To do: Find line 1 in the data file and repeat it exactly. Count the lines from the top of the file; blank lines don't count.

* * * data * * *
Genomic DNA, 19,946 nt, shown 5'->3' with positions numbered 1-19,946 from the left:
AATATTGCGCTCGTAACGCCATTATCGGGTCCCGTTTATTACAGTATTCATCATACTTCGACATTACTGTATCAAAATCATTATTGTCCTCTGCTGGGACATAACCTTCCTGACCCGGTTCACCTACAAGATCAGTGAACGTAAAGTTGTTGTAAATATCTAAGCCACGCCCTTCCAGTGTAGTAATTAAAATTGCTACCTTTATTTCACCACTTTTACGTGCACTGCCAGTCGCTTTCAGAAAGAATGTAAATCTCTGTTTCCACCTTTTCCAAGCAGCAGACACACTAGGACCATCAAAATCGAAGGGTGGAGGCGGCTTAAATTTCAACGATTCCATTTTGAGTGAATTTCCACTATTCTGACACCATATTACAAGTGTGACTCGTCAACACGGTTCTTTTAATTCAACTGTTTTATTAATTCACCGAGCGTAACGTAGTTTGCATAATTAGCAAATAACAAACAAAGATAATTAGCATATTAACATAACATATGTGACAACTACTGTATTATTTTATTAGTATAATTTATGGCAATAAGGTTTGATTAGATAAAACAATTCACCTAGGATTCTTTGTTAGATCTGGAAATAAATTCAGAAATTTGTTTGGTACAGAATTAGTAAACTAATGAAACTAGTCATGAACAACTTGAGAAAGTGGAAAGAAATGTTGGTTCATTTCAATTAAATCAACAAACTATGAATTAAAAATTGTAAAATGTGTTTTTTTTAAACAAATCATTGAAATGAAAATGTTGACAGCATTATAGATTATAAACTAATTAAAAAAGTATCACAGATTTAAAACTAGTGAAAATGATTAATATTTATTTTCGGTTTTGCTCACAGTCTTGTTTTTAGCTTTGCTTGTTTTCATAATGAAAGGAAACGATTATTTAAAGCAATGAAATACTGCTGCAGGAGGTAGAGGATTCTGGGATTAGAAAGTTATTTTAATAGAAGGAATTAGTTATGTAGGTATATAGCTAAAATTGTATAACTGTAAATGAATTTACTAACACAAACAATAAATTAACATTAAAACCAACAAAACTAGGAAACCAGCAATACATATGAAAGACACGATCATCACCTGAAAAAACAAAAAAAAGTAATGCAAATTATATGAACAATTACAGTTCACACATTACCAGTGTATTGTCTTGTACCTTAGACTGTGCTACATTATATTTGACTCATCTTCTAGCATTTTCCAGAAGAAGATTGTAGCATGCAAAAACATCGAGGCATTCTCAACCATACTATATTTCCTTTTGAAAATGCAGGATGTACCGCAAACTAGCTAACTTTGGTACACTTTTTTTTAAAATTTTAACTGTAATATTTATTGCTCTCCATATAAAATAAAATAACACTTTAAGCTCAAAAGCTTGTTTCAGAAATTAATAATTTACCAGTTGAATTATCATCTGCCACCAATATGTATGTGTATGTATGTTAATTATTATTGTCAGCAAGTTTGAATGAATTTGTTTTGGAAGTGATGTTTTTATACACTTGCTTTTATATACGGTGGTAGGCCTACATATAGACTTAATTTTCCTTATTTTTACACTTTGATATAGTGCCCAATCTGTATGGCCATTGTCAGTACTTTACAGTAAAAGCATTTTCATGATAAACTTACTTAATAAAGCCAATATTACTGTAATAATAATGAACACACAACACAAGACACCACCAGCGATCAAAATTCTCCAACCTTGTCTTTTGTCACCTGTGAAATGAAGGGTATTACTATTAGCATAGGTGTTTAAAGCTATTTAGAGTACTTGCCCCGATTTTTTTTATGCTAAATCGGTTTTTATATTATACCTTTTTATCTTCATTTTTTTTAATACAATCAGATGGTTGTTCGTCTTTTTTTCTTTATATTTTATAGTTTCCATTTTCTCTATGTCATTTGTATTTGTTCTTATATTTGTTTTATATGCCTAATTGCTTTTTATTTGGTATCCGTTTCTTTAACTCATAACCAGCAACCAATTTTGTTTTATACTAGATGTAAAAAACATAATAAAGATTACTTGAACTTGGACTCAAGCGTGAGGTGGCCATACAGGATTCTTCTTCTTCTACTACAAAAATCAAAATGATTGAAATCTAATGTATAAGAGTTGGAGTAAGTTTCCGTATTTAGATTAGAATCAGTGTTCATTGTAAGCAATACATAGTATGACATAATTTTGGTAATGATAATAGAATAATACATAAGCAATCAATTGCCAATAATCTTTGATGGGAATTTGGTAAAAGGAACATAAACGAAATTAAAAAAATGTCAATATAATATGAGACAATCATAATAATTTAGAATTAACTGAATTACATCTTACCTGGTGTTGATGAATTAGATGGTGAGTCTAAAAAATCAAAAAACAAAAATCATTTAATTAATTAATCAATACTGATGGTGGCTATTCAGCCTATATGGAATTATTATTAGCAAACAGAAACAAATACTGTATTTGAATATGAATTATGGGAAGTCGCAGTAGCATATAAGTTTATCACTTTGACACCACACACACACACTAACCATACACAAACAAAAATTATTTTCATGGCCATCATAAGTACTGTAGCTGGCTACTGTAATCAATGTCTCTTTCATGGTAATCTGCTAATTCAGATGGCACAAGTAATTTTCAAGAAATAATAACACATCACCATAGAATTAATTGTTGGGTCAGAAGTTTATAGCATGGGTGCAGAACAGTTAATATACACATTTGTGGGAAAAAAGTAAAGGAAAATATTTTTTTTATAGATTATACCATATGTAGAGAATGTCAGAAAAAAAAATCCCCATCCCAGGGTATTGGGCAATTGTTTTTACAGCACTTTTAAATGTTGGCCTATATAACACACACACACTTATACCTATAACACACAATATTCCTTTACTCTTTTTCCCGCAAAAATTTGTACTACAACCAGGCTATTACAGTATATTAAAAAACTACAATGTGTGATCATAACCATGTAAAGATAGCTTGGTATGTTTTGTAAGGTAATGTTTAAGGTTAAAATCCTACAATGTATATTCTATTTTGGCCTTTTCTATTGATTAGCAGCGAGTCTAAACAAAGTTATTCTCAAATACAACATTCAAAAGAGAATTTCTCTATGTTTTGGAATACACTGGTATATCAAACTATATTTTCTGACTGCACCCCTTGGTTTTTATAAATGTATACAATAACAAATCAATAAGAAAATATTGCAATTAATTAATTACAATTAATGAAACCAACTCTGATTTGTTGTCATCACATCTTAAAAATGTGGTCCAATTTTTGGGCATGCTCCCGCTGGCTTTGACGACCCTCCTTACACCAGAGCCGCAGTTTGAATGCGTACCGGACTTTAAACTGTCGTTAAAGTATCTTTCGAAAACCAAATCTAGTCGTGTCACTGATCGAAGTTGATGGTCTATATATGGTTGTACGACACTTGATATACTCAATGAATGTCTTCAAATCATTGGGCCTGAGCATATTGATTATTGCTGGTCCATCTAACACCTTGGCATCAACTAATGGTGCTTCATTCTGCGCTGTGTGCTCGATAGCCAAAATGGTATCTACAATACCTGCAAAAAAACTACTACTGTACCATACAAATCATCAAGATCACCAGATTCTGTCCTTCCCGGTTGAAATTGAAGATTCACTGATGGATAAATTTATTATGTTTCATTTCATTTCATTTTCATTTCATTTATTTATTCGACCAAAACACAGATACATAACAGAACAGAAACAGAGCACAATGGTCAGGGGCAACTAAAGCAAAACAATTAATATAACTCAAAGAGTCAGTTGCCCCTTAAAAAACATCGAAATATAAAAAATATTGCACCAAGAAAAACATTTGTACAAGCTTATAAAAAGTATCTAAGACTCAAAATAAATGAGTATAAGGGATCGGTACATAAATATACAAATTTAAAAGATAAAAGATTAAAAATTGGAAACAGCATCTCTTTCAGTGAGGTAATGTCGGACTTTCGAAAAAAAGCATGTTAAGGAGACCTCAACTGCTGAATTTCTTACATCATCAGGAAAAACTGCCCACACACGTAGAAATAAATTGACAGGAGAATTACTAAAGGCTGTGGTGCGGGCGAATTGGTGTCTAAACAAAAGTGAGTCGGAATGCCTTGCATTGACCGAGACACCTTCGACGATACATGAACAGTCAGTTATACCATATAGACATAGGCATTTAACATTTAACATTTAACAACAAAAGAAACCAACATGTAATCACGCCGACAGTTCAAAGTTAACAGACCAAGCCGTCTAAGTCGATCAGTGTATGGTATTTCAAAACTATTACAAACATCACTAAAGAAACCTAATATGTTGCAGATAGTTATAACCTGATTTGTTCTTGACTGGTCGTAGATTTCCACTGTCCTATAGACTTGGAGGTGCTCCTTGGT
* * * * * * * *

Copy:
Genomic DNA, 19,946 nt, shown 5'->3' with positions numbered 1-19,946 from the left: